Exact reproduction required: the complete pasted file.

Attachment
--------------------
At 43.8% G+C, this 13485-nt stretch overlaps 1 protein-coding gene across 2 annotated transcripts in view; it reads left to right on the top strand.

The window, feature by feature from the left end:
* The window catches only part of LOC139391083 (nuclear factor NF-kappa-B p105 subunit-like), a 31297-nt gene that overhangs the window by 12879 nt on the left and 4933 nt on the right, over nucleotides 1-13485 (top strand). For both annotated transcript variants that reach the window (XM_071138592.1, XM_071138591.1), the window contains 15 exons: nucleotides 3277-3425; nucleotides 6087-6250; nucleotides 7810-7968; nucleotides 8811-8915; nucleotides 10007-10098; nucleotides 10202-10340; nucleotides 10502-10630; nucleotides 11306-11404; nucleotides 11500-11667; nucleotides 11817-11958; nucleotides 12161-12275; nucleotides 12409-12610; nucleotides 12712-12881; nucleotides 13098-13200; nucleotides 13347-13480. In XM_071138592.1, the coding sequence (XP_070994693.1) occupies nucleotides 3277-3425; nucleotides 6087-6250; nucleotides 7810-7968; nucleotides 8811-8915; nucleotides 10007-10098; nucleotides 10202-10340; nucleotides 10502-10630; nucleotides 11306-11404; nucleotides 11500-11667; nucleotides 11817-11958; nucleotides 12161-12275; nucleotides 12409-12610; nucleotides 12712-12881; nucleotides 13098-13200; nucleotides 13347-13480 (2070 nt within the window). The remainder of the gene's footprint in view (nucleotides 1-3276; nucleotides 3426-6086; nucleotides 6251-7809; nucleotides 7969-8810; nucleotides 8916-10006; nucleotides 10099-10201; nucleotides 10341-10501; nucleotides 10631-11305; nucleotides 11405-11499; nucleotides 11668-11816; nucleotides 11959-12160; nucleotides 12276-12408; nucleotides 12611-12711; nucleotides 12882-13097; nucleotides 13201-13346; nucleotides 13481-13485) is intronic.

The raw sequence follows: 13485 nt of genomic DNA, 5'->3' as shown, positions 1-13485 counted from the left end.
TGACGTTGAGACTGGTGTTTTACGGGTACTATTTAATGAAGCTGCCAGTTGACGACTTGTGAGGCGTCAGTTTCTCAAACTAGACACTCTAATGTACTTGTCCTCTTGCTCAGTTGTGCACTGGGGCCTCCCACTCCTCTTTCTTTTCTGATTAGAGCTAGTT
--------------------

At 43.8% G+C, this 13485-nt stretch overlaps 1 protein-coding gene across 2 annotated transcripts in view; it reads left to right on the top strand.

The window, feature by feature from the left end:
* The window catches only part of LOC139391083 (nuclear factor NF-kappa-B p105 subunit-like), a 31297-nt gene that overhangs the window by 12879 nt on the left and 4933 nt on the right, over nucleotides 1-13485 (top strand). For both annotated transcript variants that reach the window (XM_071138592.1, XM_071138591.1), the window contains 15 exons: nucleotides 3277-3425; nucleotides 6087-6250; nucleotides 7810-7968; nucleotides 8811-8915; nucleotides 10007-10098; nucleotides 10202-10340; nucleotides 10502-10630; nucleotides 11306-11404; nucleotides 11500-11667; nucleotides 11817-11958; nucleotides 12161-12275; nucleotides 12409-12610; nucleotides 12712-12881; nucleotides 13098-13200; nucleotides 13347-13480. In XM_071138592.1, the coding sequence (XP_070994693.1) occupies nucleotides 3277-3425; nucleotides 6087-6250; nucleotides 7810-7968; nucleotides 8811-8915; nucleotides 10007-10098; nucleotides 10202-10340; nucleotides 10502-10630; nucleotides 11306-11404; nucleotides 11500-11667; nucleotides 11817-11958; nucleotides 12161-12275; nucleotides 12409-12610; nucleotides 12712-12881; nucleotides 13098-13200; nucleotides 13347-13480 (2070 nt within the window). The remainder of the gene's footprint in view (nucleotides 1-3276; nucleotides 3426-6086; nucleotides 6251-7809; nucleotides 7969-8810; nucleotides 8916-10006; nucleotides 10099-10201; nucleotides 10341-10501; nucleotides 10631-11305; nucleotides 11405-11499; nucleotides 11668-11816; nucleotides 11959-12160; nucleotides 12276-12408; nucleotides 12611-12711; nucleotides 12882-13097; nucleotides 13201-13346; nucleotides 13481-13485) is intronic.

The raw sequence follows: 13485 nt of genomic DNA, 5'->3' as shown, positions 1-13485 counted from the left end.
TGACGTTGAGACTGGTGTTTTACGGGTACTATTTAATGAAGCTGCCAGTTGACGACTTGTGAGGCGTCAGTTTCTCAAACTAGACACTCTAATGTACTTGTCCTCTTGCTCAGTTGTGCACTGGGGCCTCCCACTCCTCTTTCTTTTCTGATTAGAGCTAGTT